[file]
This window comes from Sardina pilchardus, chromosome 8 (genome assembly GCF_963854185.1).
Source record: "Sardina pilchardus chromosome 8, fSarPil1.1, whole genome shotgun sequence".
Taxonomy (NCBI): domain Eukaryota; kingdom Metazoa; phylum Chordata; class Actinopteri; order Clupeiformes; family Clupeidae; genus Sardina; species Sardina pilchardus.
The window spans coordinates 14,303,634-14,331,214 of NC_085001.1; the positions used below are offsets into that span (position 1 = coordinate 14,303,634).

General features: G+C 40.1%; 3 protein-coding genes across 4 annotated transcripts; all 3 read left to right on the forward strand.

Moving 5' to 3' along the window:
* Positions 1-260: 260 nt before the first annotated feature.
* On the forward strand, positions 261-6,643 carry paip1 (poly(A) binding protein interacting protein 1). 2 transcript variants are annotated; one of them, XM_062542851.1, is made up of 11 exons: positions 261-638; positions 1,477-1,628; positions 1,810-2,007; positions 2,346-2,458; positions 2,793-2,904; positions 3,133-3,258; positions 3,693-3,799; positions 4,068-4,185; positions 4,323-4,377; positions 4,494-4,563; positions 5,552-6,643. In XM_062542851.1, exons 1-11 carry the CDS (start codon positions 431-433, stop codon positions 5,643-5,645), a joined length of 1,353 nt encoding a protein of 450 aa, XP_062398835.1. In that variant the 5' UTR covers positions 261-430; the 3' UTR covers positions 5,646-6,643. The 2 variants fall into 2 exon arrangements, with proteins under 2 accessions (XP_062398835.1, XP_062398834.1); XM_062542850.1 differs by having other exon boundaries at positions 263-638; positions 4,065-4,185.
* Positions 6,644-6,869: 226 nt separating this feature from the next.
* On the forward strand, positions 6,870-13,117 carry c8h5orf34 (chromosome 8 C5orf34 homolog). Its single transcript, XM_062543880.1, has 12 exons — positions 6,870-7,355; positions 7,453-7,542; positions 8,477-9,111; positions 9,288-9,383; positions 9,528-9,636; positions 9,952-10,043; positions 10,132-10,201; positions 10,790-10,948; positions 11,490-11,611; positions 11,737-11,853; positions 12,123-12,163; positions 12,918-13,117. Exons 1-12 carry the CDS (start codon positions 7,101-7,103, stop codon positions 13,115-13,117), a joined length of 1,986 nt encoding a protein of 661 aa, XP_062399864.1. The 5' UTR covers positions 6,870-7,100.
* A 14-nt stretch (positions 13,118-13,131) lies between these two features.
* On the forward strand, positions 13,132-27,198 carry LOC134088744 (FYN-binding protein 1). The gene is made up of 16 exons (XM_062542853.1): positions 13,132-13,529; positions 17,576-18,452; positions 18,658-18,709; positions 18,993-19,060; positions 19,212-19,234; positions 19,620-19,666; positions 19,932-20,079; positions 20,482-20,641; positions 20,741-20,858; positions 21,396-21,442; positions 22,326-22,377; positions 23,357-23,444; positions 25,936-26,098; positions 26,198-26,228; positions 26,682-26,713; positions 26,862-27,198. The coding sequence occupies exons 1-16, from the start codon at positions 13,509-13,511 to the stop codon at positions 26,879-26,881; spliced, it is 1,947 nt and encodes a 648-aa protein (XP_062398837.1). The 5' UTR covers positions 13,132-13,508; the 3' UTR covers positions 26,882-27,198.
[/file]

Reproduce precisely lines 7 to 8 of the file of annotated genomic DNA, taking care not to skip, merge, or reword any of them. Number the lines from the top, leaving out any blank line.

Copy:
* Positions 1-260: 260 nt before the first annotated feature.
* On the forward strand, positions 261-6,643 carry paip1 (poly(A) binding protein interacting protein 1). 2 transcript variants are annotated; one of them, XM_062542851.1, is made up of 11 exons: positions 261-638; positions 1,477-1,628; positions 1,810-2,007; positions 2,346-2,458; positions 2,793-2,904; positions 3,133-3,258; positions 3,693-3,799; positions 4,068-4,185; positions 4,323-4,377; positions 4,494-4,563; positions 5,552-6,643. In XM_062542851.1, exons 1-11 carry the CDS (start codon positions 431-433, stop codon positions 5,643-5,645), a joined length of 1,353 nt encoding a protein of 450 aa, XP_062398835.1. In that variant the 5' UTR covers positions 261-430; the 3' UTR covers positions 5,646-6,643. The 2 variants fall into 2 exon arrangements, with proteins under 2 accessions (XP_062398835.1, XP_062398834.1); XM_062542850.1 differs by having other exon boundaries at positions 263-638; positions 4,065-4,185.